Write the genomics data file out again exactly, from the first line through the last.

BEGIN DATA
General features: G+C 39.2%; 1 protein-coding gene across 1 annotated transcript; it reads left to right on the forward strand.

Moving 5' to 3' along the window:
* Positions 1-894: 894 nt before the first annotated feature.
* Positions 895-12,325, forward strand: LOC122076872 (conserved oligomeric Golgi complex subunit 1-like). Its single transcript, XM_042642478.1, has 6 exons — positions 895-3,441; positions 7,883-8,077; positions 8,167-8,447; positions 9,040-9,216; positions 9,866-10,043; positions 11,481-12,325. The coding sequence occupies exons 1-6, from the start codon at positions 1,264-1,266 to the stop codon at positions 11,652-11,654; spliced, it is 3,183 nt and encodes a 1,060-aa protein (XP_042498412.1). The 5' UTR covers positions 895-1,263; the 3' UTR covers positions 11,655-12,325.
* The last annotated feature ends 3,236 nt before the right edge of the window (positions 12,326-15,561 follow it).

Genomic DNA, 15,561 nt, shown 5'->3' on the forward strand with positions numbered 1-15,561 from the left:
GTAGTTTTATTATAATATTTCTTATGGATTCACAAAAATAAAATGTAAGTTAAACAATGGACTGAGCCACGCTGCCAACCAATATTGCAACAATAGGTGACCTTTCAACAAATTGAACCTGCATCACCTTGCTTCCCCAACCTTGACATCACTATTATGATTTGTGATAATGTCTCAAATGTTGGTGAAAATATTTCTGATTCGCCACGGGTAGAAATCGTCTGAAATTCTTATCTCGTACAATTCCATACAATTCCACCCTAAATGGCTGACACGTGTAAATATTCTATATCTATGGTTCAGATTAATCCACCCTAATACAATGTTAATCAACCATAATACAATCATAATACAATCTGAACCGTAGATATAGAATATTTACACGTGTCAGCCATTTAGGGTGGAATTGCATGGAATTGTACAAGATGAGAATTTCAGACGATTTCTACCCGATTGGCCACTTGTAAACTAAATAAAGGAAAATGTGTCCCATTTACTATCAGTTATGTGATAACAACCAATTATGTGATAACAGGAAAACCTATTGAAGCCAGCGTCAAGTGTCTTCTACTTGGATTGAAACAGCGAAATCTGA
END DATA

General features: G+C 39.2%; 1 protein-coding gene across 1 annotated transcript; it reads left to right on the forward strand.

Moving 5' to 3' along the window:
* Positions 1-894: 894 nt before the first annotated feature.
* Positions 895-12,325, forward strand: LOC122076872 (conserved oligomeric Golgi complex subunit 1-like). Its single transcript, XM_042642478.1, has 6 exons — positions 895-3,441; positions 7,883-8,077; positions 8,167-8,447; positions 9,040-9,216; positions 9,866-10,043; positions 11,481-12,325. The coding sequence occupies exons 1-6, from the start codon at positions 1,264-1,266 to the stop codon at positions 11,652-11,654; spliced, it is 3,183 nt and encodes a 1,060-aa protein (XP_042498412.1). The 5' UTR covers positions 895-1,263; the 3' UTR covers positions 11,655-12,325.
* The last annotated feature ends 3,236 nt before the right edge of the window (positions 12,326-15,561 follow it).

Genomic DNA, 15,561 nt, shown 5'->3' on the forward strand with positions numbered 1-15,561 from the left:
GTAGTTTTATTATAATATTTCTTATGGATTCACAAAAATAAAATGTAAGTTAAACAATGGACTGAGCCACGCTGCCAACCAATATTGCAACAATAGGTGACCTTTCAACAAATTGAACCTGCATCACCTTGCTTCCCCAACCTTGACATCACTATTATGATTTGTGATAATGTCTCAAATGTTGGTGAAAATATTTCTGATTCGCCACGGGTAGAAATCGTCTGAAATTCTTATCTCGTACAATTCCATACAATTCCACCCTAAATGGCTGACACGTGTAAATATTCTATATCTATGGTTCAGATTAATCCACCCTAATACAATGTTAATCAACCATAATACAATCATAATACAATCTGAACCGTAGATATAGAATATTTACACGTGTCAGCCATTTAGGGTGGAATTGCATGGAATTGTACAAGATGAGAATTTCAGACGATTTCTACCCGATTGGCCACTTGTAAACTAAATAAAGGAAAATGTGTCCCATTTACTATCAGTTATGTGATAACAACCAATTATGTGATAACAGGAAAACCTATTGAAGCCAGCGTCAAGTGTCTTCTACTTGGATTGAAACAGCGAAATCTGA